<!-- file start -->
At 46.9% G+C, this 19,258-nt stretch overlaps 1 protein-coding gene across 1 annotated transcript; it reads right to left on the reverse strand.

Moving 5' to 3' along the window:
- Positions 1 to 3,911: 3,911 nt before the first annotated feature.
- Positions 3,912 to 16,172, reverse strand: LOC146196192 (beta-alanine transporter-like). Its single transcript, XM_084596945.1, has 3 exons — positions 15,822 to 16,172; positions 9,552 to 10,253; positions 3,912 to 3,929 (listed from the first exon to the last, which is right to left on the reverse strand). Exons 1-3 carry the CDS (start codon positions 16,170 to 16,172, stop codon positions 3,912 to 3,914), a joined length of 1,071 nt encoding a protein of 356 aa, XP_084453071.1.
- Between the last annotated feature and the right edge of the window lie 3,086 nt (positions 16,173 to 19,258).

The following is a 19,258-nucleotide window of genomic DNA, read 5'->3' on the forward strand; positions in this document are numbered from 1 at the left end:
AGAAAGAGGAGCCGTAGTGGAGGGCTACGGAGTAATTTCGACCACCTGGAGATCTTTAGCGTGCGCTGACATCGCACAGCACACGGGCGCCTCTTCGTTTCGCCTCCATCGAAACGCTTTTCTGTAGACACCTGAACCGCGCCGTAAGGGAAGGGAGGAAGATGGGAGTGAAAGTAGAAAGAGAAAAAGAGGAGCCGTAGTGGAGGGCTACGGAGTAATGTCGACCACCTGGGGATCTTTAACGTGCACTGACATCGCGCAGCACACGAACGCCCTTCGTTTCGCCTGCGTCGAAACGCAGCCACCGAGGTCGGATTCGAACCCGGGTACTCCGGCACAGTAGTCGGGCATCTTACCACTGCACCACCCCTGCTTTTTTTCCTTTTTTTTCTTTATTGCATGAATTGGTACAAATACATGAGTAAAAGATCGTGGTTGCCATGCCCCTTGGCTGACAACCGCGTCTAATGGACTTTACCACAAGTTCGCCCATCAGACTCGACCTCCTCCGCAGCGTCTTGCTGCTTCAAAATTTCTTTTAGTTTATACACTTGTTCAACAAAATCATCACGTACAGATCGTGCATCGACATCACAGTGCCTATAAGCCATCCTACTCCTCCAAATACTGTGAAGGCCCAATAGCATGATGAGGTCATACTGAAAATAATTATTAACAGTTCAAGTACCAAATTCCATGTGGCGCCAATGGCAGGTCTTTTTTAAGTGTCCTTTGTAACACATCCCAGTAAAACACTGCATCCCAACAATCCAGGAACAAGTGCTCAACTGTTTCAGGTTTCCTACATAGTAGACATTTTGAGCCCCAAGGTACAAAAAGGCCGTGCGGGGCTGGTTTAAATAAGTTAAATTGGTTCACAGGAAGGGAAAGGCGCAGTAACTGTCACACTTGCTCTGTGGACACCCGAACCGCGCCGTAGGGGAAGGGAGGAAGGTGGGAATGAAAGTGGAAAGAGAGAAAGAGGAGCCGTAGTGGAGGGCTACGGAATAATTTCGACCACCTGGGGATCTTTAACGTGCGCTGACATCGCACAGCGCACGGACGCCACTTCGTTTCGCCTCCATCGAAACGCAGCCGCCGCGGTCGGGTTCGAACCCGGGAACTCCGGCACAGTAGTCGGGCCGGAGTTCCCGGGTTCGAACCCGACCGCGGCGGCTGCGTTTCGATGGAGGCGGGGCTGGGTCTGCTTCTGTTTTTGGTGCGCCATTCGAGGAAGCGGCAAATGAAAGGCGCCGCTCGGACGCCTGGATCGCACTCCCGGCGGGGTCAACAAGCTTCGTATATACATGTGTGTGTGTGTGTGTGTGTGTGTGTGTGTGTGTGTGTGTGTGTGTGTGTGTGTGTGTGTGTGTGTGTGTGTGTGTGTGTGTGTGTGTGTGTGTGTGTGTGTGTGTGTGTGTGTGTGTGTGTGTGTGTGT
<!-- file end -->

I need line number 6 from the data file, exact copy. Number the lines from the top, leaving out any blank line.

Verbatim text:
The following is a 19,258-nucleotide window of genomic DNA, read 5'->3' on the forward strand; positions in this document are numbered from 1 at the left end: